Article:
Forget MARS – China Is Building A “Space Station” … Under South China Sea

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Jun 08 2016
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China is not giving up South China Sea, or at least 90% of the waters, islands or rocks it’s claiming. If that statement isn’t clear enough, here’s Beijing policy – China will NEVER give up South China Sea. If United States still don’t get it, here’s China message over the weekend – China was not afraid of “trouble” over its territorial disputes with neighbours in the South China Sea.


In fact, China plans to establish an outpost on Panatag Shoal, internationally known as Scarborough Shoal, located 230 kilometers  off the coast of Zambales province in the Philippines. It’s the same triangle-shaped chain of reefs and rocks with a perimeter of 46 km which China took control in 2012 after shooing away Filipino fishermen, and stationed Chinese patrol vessels instead.

Panatag Shoal - Scarborough Shoal - Island Info

Panatag Shoal - Scarborough Shoal - Map South China Sea

Pentagon has been bitching and complaining about Chinese jet fighters conducting “unsafe” intercept of US spy plane in international air space over the South China Sea. It appears Beijing refuses to be intimidated by Washington, whom is accused of deliberately provoking China for a war. But that is not what U.S. or Philippines, Brunei, Malaysia and Vietnam should worry for now.


What the neighbours and the policeman U.S. should worry about is that the more they pressure China into giving up its claim on South China Sea, the quicker China is in building its infrastructure. We’re not talking about China constructing artificial islands anymore. We’re talking about a gigantic “Space Station”, beneath South China Sea.

Underwater Space Station - Illustration

Underwater Space Station - Outer Layer - Illustration

Thanks to constant U.S. harassment, China is now speeding up efforts to design and build such an oceanic space station which would be located as much as 3,000 metres (9,800 feet) below the surface of South China Sea. The project was part of the country’s 5-year economic plan revealed in March, which runs through 2020.


The plan also includes building up to 20 floating nuclear power stations to leapfrog China becoming a “maritime power”. These floating atomic power stations would be placed at artificial islands built by the Chinese in disputed waters of the South China Sea. Such stations would power radar facilities, airstrips, barracks or sophisticated weapon systems.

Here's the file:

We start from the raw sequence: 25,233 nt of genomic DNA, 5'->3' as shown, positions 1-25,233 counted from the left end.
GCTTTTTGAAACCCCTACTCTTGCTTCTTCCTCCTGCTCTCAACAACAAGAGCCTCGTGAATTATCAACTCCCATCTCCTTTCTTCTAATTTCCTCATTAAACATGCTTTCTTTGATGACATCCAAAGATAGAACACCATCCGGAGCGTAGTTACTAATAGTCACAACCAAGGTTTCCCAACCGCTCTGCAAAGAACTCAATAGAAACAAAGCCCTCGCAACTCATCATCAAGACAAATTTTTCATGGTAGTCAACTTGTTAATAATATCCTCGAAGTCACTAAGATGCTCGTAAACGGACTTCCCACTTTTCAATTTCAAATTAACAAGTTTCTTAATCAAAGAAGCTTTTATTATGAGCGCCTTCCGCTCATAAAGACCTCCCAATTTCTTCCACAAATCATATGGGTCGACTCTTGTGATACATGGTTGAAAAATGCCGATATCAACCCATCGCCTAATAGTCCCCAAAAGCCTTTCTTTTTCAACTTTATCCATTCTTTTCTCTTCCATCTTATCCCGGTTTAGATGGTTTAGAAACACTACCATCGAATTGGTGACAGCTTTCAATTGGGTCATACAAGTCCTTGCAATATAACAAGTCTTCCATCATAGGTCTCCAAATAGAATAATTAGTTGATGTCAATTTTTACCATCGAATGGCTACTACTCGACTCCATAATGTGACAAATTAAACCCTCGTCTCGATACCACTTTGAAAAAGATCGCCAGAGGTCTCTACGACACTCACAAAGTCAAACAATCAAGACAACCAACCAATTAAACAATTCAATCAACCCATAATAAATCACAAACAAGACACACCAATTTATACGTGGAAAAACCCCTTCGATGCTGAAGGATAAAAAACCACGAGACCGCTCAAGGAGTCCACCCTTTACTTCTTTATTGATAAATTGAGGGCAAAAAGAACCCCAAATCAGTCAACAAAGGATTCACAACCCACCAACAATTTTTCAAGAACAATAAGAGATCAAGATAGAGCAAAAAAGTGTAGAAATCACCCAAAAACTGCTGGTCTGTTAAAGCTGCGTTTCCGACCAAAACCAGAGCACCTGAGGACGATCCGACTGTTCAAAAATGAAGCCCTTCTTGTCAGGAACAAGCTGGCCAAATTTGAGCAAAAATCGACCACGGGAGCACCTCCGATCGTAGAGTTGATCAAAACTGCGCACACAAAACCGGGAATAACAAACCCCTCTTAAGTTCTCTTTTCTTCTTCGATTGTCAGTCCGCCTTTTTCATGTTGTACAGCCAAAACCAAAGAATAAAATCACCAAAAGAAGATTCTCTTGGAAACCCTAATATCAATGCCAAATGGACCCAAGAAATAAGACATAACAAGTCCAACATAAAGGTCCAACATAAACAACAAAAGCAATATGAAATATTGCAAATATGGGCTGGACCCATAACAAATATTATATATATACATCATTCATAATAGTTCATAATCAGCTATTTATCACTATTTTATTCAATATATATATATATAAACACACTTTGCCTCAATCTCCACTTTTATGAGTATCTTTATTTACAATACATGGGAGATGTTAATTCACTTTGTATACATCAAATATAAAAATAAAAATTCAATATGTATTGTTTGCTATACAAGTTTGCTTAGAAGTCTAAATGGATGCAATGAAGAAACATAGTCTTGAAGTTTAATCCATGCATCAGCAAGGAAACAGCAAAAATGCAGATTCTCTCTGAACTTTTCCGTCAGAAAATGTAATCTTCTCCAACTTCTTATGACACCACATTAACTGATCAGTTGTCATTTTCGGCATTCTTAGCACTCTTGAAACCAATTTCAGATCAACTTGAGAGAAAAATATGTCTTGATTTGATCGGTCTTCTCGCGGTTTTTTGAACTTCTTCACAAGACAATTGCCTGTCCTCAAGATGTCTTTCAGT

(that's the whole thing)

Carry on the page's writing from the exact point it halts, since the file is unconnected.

China Floating Nuclear Station - The Ship
The space station is being marketed by the Chinese as a manned deep-sea platform to help it hunt for minerals in the South China Sea. But such station can easily be modified to serve a military purpose to compliment 7 artificial islands in the Sea currently under construction – either as defensive or offensive purpose.


Besides carrying US$5.3 trillion of global trade a year, the deep sea contains treasures that remain undiscovered and undeveloped. While the U.S. Energy Information Administration says the area has proved and probable reserves of about 11 billion barrels of oil and 190 trillion cubic feet of natural gas, China’s estimate is more than that – 125 billion barrels of oil and 500 trillion cubic feet of natural gas.

Underwater Military Base

For now, details about the deep-sea station is very limited and sketchy due to obvious reason. China Shipbuilding Industry Corporation is the main contractor responsible to design, plan and build the toy. What can be revealed is the station would be able to host dozens of crew members for up to a month underwater.


The project is vital to China’s ambition to become a technology superpower by 2030 and to close deep sea exploration gap with U.S., Russia, Japan and France on underwater technology. Because such huge station is not stealthy, it could be just a small piece of puzzles of what China military has in mind.

China Reef Defence System - Underwater Great Wall Project

Earlier, the China State Shipbuilding Corporation has proposed the construction of a network of ship and subsurface sensors that could significantly erode the undersea warfare advantage held by U.S. and Russian submarines – the “Underwater Great Wall Project”. Revealed late last year, Beijing hopes the project can contribute to future Chinese ability to control the South China Sea.


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